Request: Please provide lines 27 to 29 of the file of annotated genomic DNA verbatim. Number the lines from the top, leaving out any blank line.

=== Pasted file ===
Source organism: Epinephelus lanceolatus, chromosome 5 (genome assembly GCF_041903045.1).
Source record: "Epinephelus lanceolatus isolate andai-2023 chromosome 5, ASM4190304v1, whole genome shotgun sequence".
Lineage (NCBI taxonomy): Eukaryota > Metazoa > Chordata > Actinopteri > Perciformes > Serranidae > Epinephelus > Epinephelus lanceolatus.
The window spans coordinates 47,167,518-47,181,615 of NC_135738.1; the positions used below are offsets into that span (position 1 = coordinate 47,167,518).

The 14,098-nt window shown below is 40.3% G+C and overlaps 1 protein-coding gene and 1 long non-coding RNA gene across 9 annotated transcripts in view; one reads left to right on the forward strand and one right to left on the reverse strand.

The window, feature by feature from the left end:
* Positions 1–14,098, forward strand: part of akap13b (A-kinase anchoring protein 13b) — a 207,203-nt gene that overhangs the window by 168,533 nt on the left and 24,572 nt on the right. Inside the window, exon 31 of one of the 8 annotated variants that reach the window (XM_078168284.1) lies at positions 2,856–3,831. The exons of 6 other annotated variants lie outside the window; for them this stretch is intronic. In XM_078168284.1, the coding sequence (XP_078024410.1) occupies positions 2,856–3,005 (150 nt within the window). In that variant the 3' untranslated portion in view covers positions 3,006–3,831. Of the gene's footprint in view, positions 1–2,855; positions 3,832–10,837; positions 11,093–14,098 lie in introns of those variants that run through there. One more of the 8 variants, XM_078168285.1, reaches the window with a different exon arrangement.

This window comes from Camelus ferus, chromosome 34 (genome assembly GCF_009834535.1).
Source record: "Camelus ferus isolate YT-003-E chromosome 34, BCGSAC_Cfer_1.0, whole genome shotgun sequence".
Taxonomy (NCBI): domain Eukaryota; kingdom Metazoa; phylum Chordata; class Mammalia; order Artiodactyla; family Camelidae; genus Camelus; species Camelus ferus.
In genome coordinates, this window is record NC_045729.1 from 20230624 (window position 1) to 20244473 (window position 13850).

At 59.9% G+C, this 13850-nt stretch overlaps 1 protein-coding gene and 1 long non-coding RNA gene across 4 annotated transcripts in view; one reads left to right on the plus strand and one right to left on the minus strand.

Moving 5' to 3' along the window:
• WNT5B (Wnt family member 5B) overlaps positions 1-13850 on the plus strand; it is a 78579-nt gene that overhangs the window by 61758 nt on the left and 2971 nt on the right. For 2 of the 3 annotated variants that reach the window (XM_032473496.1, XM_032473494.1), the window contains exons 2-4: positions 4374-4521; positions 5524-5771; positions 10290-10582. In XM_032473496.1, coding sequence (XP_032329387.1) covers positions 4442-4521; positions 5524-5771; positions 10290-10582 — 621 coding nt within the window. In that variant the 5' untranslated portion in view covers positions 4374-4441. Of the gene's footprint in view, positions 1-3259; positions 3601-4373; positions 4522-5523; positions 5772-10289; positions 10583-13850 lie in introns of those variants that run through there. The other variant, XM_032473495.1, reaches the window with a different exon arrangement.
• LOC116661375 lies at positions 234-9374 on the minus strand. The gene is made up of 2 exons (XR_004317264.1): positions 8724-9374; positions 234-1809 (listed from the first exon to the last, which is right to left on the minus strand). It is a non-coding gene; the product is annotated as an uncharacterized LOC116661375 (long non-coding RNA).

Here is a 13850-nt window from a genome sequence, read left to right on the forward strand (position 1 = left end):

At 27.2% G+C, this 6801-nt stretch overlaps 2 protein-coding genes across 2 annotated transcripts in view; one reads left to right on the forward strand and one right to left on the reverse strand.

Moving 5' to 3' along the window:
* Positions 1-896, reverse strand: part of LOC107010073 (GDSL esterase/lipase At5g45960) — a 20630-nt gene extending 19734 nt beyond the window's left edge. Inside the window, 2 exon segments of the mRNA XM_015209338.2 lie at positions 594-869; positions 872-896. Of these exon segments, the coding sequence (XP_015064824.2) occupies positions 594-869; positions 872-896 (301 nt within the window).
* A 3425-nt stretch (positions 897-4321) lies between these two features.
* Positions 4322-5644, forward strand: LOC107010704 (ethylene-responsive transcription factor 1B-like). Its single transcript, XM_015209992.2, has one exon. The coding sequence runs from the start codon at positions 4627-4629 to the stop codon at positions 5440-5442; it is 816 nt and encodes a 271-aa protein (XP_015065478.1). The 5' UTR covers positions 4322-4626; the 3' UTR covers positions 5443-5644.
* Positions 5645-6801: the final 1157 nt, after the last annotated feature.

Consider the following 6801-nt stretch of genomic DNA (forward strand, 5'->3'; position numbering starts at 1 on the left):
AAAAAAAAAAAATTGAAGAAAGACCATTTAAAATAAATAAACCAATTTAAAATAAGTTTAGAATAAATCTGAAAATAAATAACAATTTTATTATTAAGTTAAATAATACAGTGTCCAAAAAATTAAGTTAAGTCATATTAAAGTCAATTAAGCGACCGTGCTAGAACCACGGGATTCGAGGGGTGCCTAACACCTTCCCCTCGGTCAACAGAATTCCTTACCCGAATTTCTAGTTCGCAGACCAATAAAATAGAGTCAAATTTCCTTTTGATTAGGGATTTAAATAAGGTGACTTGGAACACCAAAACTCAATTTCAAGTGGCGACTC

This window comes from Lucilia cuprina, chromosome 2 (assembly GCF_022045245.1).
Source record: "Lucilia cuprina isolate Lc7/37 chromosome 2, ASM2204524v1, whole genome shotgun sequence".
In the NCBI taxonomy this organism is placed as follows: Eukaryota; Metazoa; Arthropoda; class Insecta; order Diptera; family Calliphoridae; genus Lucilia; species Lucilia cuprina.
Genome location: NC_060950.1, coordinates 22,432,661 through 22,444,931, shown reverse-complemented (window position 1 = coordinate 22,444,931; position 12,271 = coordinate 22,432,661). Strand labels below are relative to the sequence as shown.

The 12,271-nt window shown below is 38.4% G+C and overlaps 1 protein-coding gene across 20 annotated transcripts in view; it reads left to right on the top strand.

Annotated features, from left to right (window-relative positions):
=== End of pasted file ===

In the NCBI taxonomy this organism is placed as follows: Eukaryota; Metazoa; Arthropoda; class Insecta; order Diptera; family Calliphoridae; genus Lucilia; species Lucilia cuprina.
Genome location: NC_060950.1, coordinates 22,432,661 through 22,444,931, shown reverse-complemented (window position 1 = coordinate 22,444,931; position 12,271 = coordinate 22,432,661). Strand labels below are relative to the sequence as shown.

The 12,271-nt window shown below is 38.4% G+C and overlaps 1 protein-coding gene across 20 annotated transcripts in view; it reads left to right on the top strand.